Author of "We Are Here: Memories of the Lithuanian Holocaust" (University of Nebraska Press, 2012), winner of the 2013 National Book Prize from Grub Street, the 2013 Towson Prize for Literature, the 2012 Silver Medal for History awarded by the ForeWord Reviews Book of the Year Awards, and the 2013 Prakhin International Literary Foundation Award.
I am a frequent speaker about Jewish and Lithuanian issues. I'm a Yiddish translator.
I'm a former columnist for the Philadelphia Daily News and the author of two books for working women. My articles have appeared in Hadassah, The Jewish Daily Forward, the Huffington Post, Haaretz, Jewish Telegraphic Agency, Lilith, Bridges, Utne Reader, Polin, and Shofar: An Interdisciplinary Journal of Jewish Studies.
Connect with me online! My site, blog, or Twitter handle are:
Books I've written, anthologies I've contributed to, and any scripts or plays I've authored:
"We Are Here: Memories of the Lithuanian Holocaust" (U. of Nebraska Press, 2012); Yiddish translations in "Beautiful as the Moon, Radiant as the Stars (Warner Books, 2003); play "Beautiful Hills of Brooklyn," adapted into a film of the same name, 2008.
I played the clarinet when I was a girl, but after the audition for college orchestra went badly, I put the instrument away in a closet (a series of closets, actually), and didn’t touch it again for three decades.…
Thank you for friending me! Glad to connect. My first book - Women, Power, and AT&T: Winning Rights in the Workplace - is out of print. I'm trying to get it republished this time by Xlibris but having a bit of a fight with them over what they call "Content Evaluation." First publisher was Northeastern University Press. Self published my second book: "Dear Coach: Letters Home from WW II." This third one is my first venture beyond the bounds of documented nonfiction!
The comments here were in 2012 - assume you are still reading them.
Ellen, Love your comment, absolutely, positive push. I've used the momentum to pick a chapter from my book, edited the text for publication as a story on Family Matters in Glimmertrain Magazine. Got it ready one, two, three, in a few hours before leaving on a celebratory trip. Sent it off with my husband's blessings. My request for 20th wedding anniversary was that he'd record his songs on a CD, his for me: To send out a story from my manuscript to a literary magazine. I delivered in time, he a few days late. Creativity soars. Good to find your comment after the fact, makes me feel extra good :-)
My apologies for my late response to your response. I haven't been at SheWrites for a while. I recognize what you say about research, there's always more material surfacing, especially as time goes by.
Just a few weeks ago I learned that another branch of my mother's family has started researching their family history, using photos and research material I shared last year with a cousin I discovered Online. But I haven't finished my book, I thought, and now they're going to finish theirs. Even if the one they're working on is in the first place a photo album with added stories, it stings. I'm the one who's been reluctant. And I know why, it's MY mother's branch of the family that has been guarding a painful secret, not theirs. So I'm trying to be brave enough to finish. For it's sharing the truth that's scary. As it is for many memoir writers. I noticed how many interesting comments you got on your post. It looks like we have a lot to share. Thanks for starting that :-) Going to read up on all that now. Best, Judith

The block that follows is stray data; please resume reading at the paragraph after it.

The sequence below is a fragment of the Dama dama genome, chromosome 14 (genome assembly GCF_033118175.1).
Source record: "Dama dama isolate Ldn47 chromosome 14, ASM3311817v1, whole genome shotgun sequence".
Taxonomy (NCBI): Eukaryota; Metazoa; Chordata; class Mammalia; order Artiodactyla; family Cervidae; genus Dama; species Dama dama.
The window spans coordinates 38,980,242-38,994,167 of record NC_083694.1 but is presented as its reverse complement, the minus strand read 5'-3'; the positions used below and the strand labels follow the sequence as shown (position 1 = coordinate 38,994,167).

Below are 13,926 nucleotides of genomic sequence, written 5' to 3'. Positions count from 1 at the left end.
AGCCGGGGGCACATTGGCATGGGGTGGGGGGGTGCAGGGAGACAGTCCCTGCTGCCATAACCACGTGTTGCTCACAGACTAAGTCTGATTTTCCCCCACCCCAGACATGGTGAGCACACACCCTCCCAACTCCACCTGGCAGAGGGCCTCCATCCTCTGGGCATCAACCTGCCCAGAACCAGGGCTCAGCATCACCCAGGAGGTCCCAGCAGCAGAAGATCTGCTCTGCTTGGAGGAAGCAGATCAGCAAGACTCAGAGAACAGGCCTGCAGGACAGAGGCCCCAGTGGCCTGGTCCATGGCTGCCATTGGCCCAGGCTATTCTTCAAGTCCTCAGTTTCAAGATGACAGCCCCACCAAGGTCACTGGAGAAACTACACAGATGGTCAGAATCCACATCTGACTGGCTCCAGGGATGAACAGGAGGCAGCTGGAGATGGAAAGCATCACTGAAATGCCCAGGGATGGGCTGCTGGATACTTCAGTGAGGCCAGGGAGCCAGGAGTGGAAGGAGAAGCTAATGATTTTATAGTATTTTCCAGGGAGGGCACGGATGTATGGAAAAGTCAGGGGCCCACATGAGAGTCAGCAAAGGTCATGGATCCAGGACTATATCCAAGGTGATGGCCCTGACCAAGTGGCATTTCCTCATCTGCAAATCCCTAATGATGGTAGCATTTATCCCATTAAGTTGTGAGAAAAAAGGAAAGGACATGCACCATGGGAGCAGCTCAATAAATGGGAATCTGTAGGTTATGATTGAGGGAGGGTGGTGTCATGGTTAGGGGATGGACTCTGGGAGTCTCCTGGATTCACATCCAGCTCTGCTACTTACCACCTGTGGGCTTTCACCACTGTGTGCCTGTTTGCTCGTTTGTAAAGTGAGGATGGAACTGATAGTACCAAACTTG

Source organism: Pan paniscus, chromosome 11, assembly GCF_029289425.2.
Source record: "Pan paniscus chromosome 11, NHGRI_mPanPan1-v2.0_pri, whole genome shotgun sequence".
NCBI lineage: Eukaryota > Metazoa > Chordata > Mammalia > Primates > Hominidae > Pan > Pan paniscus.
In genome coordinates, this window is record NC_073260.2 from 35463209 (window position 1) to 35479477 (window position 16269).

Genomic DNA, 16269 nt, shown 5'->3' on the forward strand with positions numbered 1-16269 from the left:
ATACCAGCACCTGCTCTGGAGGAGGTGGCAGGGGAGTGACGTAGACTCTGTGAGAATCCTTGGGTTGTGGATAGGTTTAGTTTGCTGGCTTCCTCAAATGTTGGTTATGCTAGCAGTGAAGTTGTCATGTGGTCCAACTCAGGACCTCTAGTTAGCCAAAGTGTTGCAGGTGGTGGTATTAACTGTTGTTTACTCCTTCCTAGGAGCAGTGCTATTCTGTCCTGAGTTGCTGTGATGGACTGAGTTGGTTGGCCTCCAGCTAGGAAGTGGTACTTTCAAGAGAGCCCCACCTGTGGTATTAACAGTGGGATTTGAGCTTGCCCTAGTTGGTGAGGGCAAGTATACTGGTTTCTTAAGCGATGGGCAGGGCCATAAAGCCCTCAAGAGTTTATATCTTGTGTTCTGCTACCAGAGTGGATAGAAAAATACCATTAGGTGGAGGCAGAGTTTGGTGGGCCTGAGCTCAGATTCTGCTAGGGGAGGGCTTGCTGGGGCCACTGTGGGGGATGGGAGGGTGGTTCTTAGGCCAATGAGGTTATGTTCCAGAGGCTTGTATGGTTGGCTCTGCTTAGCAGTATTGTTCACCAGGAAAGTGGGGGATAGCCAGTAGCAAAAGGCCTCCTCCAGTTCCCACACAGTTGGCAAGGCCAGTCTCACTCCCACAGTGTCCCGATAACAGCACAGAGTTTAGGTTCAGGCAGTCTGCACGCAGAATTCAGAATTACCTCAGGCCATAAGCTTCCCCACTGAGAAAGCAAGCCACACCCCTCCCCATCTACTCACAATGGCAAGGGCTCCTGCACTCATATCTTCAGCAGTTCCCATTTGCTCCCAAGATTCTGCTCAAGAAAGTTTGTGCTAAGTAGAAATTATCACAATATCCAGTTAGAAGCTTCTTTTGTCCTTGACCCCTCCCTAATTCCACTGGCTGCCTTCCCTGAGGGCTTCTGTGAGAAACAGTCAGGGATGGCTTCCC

hey, ellen. i'm working on a novel (started out as a novella) about an 'ordinary' woman who wakes up one day with the stigmata. as books do, it is still writing itself at the moment and i can see i'm going to have a huge job of cleaning and sorting once this first draught gets finished. the hard work is still to come...
I'm working on my first fiction novel, using information I unearthed in the research for a historical true crime book, Lies Told Under Oath, that I just published. Am also in the process of writing 'gift' stories that are snippets of memoir for my children as gifts on birthdays and holidays. Their Dad died when they were children, so this is a way for them to understand who he was - at least a bit.
Ellen, your title interests me. I'd need to read the book before I know whether it would work better for an interview or a review. Can you e-mail me at Lgood67334@comcast.net with your elevator pitch or very short summary. I'll write back with my address.
Working on a myth about standing stones I visited in England for a class in 2008. I was doing undergrad work, finished my MFA, and now am heading to Wales to research and write a novel based on the Rollright Stones. I'm doing it for my PhD project at Aberystwyth University. Just got accepted into their CW program. Exciting times. Again thanks for you insights. They were quite helpful and your language only proves that memoir does not have to be dry.
Thanks, Ellen, for friending me and for sharing your writing experience on SheWrites. Very helpful and extremely interesting. I've been working on my memoirs as a gift to my children and grandchildren. When I read your excerpt and saw how you pulled the reader immediately into a memorable scene, I thought okay, I think I did that part right in my story. Your narrative flows smoothly. Mine? I jump back and forth in time. Going to work on that!
Thanks for connecting with me Ellen. I am working on the third book in my children's travel/adventure series. One of the members of my critique group is working on a memoir and I sent her this useful information.